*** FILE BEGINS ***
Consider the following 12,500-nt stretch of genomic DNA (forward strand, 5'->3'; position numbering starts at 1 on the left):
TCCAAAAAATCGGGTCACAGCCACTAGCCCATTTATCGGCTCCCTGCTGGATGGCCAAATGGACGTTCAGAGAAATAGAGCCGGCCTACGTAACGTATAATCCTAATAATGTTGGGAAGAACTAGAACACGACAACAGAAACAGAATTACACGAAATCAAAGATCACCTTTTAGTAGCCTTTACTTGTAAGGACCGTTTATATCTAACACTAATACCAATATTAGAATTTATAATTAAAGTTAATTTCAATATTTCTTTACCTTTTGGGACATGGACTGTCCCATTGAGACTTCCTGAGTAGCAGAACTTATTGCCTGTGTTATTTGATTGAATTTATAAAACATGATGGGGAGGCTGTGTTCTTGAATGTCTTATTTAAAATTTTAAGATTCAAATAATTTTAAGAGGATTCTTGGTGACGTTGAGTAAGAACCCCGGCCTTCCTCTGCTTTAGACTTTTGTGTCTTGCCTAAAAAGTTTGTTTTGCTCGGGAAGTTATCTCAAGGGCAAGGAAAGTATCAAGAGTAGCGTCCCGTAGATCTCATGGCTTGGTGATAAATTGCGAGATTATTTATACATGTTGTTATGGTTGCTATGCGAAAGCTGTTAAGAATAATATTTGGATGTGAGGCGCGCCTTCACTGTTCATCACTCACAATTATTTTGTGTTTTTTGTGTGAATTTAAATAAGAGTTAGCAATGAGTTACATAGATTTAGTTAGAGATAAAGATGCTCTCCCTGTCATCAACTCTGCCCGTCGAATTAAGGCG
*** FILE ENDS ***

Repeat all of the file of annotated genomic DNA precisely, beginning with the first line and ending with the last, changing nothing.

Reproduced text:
Consider the following 12,500-nt stretch of genomic DNA (forward strand, 5'->3'; position numbering starts at 1 on the left):
TCCAAAAAATCGGGTCACAGCCACTAGCCCATTTATCGGCTCCCTGCTGGATGGCCAAATGGACGTTCAGAGAAATAGAGCCGGCCTACGTAACGTATAATCCTAATAATGTTGGGAAGAACTAGAACACGACAACAGAAACAGAATTACACGAAATCAAAGATCACCTTTTAGTAGCCTTTACTTGTAAGGACCGTTTATATCTAACACTAATACCAATATTAGAATTTATAATTAAAGTTAATTTCAATATTTCTTTACCTTTTGGGACATGGACTGTCCCATTGAGACTTCCTGAGTAGCAGAACTTATTGCCTGTGTTATTTGATTGAATTTATAAAACATGATGGGGAGGCTGTGTTCTTGAATGTCTTATTTAAAATTTTAAGATTCAAATAATTTTAAGAGGATTCTTGGTGACGTTGAGTAAGAACCCCGGCCTTCCTCTGCTTTAGACTTTTGTGTCTTGCCTAAAAAGTTTGTTTTGCTCGGGAAGTTATCTCAAGGGCAAGGAAAGTATCAAGAGTAGCGTCCCGTAGATCTCATGGCTTGGTGATAAATTGCGAGATTATTTATACATGTTGTTATGGTTGCTATGCGAAAGCTGTTAAGAATAATATTTGGATGTGAGGCGCGCCTTCACTGTTCATCACTCACAATTATTTTGTGTTTTTTGTGTGAATTTAAATAAGAGTTAGCAATGAGTTACATAGATTTAGTTAGAGATAAAGATGCTCTCCCTGTCATCAACTCTGCCCGTCGAATTAAGGCG